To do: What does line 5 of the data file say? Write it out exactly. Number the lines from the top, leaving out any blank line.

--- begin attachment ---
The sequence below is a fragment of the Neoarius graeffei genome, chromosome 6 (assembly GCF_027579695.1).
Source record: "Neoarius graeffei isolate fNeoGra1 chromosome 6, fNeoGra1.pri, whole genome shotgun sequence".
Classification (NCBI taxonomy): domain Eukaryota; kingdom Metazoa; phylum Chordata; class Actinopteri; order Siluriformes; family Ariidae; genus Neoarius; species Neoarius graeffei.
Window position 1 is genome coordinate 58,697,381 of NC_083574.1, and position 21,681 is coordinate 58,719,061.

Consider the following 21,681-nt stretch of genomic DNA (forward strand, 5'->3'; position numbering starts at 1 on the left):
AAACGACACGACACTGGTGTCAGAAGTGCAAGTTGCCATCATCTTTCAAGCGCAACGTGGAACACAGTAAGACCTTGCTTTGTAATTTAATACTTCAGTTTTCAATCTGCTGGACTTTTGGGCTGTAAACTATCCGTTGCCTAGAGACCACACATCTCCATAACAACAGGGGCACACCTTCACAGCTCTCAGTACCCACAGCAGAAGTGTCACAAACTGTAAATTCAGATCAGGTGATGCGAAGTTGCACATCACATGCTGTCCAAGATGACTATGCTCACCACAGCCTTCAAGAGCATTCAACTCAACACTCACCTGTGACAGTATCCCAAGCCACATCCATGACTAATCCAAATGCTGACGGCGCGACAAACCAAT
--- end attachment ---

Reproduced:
Consider the following 21,681-nt stretch of genomic DNA (forward strand, 5'->3'; position numbering starts at 1 on the left):